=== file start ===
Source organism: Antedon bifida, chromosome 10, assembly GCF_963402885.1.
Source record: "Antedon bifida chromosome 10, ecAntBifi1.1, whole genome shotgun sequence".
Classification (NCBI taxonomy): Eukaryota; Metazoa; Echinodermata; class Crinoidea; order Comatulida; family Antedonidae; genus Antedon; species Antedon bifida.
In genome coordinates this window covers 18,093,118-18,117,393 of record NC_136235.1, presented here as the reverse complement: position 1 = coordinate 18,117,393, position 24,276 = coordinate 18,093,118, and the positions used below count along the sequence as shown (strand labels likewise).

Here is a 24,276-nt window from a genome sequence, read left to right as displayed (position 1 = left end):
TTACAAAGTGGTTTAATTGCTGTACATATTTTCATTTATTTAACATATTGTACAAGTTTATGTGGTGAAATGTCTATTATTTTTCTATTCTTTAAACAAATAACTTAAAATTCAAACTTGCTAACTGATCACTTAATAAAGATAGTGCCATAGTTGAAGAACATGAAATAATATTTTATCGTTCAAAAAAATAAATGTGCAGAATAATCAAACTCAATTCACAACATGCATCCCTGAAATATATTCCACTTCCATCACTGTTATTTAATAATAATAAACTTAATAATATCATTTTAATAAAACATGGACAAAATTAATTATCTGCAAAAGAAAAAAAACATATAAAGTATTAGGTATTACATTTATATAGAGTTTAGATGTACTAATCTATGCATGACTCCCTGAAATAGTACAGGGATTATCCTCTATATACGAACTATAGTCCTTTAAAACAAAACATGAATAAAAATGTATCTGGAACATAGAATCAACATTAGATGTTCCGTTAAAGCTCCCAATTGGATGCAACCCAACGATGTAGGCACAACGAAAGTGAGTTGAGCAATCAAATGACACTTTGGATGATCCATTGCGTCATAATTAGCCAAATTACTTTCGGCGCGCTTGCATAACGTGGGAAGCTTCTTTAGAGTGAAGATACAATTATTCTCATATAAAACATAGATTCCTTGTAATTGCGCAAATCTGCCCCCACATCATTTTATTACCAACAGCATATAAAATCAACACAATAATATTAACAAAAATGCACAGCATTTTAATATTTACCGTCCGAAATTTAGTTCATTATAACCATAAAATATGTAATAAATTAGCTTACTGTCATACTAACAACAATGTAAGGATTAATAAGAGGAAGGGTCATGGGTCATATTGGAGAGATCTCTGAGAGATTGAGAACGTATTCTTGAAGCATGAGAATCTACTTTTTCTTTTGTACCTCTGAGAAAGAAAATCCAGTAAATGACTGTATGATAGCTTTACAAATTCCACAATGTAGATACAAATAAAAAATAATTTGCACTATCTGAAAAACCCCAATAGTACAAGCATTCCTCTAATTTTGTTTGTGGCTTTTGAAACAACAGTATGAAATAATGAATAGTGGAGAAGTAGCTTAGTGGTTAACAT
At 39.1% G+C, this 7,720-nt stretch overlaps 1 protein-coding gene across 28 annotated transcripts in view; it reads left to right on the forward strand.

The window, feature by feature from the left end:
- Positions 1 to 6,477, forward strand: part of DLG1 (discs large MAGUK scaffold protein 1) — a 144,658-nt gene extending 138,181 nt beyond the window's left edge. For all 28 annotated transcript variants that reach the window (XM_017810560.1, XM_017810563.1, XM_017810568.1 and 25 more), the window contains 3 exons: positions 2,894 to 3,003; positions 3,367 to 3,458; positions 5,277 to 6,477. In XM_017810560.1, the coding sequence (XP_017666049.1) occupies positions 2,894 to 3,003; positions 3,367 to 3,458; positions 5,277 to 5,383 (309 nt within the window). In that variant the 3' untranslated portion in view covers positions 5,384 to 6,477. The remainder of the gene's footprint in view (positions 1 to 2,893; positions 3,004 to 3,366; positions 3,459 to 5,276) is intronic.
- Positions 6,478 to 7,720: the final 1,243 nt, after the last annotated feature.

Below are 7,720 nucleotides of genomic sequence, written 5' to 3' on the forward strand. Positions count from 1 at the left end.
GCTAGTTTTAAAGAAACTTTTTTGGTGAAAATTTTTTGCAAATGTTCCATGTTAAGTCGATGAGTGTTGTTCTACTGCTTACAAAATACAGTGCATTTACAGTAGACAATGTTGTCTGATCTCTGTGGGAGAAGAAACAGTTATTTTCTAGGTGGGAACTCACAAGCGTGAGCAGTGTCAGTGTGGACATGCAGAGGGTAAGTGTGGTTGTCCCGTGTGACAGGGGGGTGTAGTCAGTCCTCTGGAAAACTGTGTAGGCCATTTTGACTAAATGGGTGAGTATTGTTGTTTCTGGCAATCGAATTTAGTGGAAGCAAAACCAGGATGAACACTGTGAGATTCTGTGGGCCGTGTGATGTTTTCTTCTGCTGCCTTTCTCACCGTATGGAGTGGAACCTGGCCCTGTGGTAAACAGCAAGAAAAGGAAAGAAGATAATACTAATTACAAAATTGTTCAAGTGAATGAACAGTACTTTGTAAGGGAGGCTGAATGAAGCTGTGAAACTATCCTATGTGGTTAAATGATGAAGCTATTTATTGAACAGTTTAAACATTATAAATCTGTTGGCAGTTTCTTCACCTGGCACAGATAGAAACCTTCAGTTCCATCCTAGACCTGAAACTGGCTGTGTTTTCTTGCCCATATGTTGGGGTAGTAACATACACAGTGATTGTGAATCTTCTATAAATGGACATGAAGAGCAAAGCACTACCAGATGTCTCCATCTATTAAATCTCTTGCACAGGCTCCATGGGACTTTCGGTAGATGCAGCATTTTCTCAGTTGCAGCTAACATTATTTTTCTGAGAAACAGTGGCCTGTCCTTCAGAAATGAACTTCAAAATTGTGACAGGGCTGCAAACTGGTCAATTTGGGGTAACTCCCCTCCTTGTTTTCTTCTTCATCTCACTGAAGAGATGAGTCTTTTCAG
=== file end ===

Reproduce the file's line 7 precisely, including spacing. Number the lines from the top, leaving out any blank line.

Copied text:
At 39.1% G+C, this 7,720-nt stretch overlaps 1 protein-coding gene across 28 annotated transcripts in view; it reads left to right on the forward strand.